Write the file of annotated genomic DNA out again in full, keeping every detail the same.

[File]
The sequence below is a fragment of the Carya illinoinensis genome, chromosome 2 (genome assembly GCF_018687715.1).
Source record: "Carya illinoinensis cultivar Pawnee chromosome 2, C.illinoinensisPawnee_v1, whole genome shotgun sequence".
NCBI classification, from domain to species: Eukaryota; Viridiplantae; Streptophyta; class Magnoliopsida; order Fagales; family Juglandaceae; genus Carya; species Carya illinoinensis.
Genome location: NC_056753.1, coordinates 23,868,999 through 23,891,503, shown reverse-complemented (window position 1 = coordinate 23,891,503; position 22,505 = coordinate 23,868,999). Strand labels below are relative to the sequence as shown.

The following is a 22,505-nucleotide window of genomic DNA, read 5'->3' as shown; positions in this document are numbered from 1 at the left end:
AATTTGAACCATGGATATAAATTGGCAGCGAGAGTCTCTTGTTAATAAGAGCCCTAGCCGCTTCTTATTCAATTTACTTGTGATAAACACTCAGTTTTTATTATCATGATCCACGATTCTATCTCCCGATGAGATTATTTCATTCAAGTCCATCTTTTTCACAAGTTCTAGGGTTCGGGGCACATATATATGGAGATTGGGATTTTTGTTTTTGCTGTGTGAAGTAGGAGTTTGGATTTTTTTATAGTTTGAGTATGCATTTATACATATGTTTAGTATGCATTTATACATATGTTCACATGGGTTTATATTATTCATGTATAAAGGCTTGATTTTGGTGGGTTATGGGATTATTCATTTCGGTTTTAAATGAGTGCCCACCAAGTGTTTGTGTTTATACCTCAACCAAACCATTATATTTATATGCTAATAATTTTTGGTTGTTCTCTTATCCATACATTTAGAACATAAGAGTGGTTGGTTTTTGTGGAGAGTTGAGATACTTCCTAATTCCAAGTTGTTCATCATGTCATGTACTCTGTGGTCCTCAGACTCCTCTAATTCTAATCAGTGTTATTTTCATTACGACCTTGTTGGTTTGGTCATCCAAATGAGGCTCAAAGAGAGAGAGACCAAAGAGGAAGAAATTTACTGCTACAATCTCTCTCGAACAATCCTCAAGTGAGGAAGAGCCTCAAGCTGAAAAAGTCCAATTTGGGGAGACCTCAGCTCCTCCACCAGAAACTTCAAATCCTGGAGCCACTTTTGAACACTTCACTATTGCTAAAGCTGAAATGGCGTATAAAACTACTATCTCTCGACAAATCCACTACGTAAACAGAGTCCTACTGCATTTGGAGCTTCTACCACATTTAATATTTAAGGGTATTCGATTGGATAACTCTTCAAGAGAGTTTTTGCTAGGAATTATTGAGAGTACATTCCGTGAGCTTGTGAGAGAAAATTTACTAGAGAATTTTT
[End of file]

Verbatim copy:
The sequence below is a fragment of the Carya illinoinensis genome, chromosome 2 (genome assembly GCF_018687715.1).
Source record: "Carya illinoinensis cultivar Pawnee chromosome 2, C.illinoinensisPawnee_v1, whole genome shotgun sequence".
NCBI classification, from domain to species: Eukaryota; Viridiplantae; Streptophyta; class Magnoliopsida; order Fagales; family Juglandaceae; genus Carya; species Carya illinoinensis.
Genome location: NC_056753.1, coordinates 23,868,999 through 23,891,503, shown reverse-complemented (window position 1 = coordinate 23,891,503; position 22,505 = coordinate 23,868,999). Strand labels below are relative to the sequence as shown.

The following is a 22,505-nucleotide window of genomic DNA, read 5'->3' as shown; positions in this document are numbered from 1 at the left end:
AATTTGAACCATGGATATAAATTGGCAGCGAGAGTCTCTTGTTAATAAGAGCCCTAGCCGCTTCTTATTCAATTTACTTGTGATAAACACTCAGTTTTTATTATCATGATCCACGATTCTATCTCCCGATGAGATTATTTCATTCAAGTCCATCTTTTTCACAAGTTCTAGGGTTCGGGGCACATATATATGGAGATTGGGATTTTTGTTTTTGCTGTGTGAAGTAGGAGTTTGGATTTTTTTATAGTTTGAGTATGCATTTATACATATGTTTAGTATGCATTTATACATATGTTCACATGGGTTTATATTATTCATGTATAAAGGCTTGATTTTGGTGGGTTATGGGATTATTCATTTCGGTTTTAAATGAGTGCCCACCAAGTGTTTGTGTTTATACCTCAACCAAACCATTATATTTATATGCTAATAATTTTTGGTTGTTCTCTTATCCATACATTTAGAACATAAGAGTGGTTGGTTTTTGTGGAGAGTTGAGATACTTCCTAATTCCAAGTTGTTCATCATGTCATGTACTCTGTGGTCCTCAGACTCCTCTAATTCTAATCAGTGTTATTTTCATTACGACCTTGTTGGTTTGGTCATCCAAATGAGGCTCAAAGAGAGAGAGACCAAAGAGGAAGAAATTTACTGCTACAATCTCTCTCGAACAATCCTCAAGTGAGGAAGAGCCTCAAGCTGAAAAAGTCCAATTTGGGGAGACCTCAGCTCCTCCACCAGAAACTTCAAATCCTGGAGCCACTTTTGAACACTTCACTATTGCTAAAGCTGAAATGGCGTATAAAACTACTATCTCTCGACAAATCCACTACGTAAACAGAGTCCTACTGCATTTGGAGCTTCTACCACATTTAATATTTAAGGGTATTCGATTGGATAACTCTTCAAGAGAGTTTTTGCTAGGAATTATTGAGAGTACATTCCGTGAGCTTGTGAGAGAAAATTTACTAGAGAATTTTT